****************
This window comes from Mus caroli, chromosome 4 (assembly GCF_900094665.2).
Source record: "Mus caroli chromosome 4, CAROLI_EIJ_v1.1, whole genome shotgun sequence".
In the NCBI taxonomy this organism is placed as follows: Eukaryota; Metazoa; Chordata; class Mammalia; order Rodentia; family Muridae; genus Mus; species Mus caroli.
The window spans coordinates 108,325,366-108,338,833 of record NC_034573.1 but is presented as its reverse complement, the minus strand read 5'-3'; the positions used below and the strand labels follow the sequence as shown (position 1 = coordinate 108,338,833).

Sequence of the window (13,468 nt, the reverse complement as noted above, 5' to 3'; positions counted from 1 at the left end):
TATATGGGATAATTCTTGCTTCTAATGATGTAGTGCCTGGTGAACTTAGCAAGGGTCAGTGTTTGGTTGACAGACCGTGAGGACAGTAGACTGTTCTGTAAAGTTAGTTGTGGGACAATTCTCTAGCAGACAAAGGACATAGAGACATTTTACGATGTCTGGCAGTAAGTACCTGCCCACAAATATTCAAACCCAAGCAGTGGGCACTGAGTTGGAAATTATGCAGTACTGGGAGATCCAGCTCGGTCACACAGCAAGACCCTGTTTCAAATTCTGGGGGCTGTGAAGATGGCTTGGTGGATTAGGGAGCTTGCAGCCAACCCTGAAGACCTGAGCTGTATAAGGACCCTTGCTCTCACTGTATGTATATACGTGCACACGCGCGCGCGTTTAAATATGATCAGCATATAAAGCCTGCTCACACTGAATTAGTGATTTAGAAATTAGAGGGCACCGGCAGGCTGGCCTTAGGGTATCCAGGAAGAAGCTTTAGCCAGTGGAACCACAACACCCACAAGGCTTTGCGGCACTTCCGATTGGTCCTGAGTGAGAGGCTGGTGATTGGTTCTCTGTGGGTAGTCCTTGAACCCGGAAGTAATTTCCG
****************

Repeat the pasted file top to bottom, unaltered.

This window comes from Mus caroli, chromosome 4 (assembly GCF_900094665.2).
Source record: "Mus caroli chromosome 4, CAROLI_EIJ_v1.1, whole genome shotgun sequence".
In the NCBI taxonomy this organism is placed as follows: Eukaryota; Metazoa; Chordata; class Mammalia; order Rodentia; family Muridae; genus Mus; species Mus caroli.
The window spans coordinates 108,325,366-108,338,833 of record NC_034573.1 but is presented as its reverse complement, the minus strand read 5'-3'; the positions used below and the strand labels follow the sequence as shown (position 1 = coordinate 108,338,833).

Sequence of the window (13,468 nt, the reverse complement as noted above, 5' to 3'; positions counted from 1 at the left end):
TATATGGGATAATTCTTGCTTCTAATGATGTAGTGCCTGGTGAACTTAGCAAGGGTCAGTGTTTGGTTGACAGACCGTGAGGACAGTAGACTGTTCTGTAAAGTTAGTTGTGGGACAATTCTCTAGCAGACAAAGGACATAGAGACATTTTACGATGTCTGGCAGTAAGTACCTGCCCACAAATATTCAAACCCAAGCAGTGGGCACTGAGTTGGAAATTATGCAGTACTGGGAGATCCAGCTCGGTCACACAGCAAGACCCTGTTTCAAATTCTGGGGGCTGTGAAGATGGCTTGGTGGATTAGGGAGCTTGCAGCCAACCCTGAAGACCTGAGCTGTATAAGGACCCTTGCTCTCACTGTATGTATATACGTGCACACGCGCGCGCGTTTAAATATGATCAGCATATAAAGCCTGCTCACACTGAATTAGTGATTTAGAAATTAGAGGGCACCGGCAGGCTGGCCTTAGGGTATCCAGGAAGAAGCTTTAGCCAGTGGAACCACAACACCCACAAGGCTTTGCGGCACTTCCGATTGGTCCTGAGTGAGAGGCTGGTGATTGGTTCTCTGTGGGTAGTCCTTGAACCCGGAAGTAATTTCCG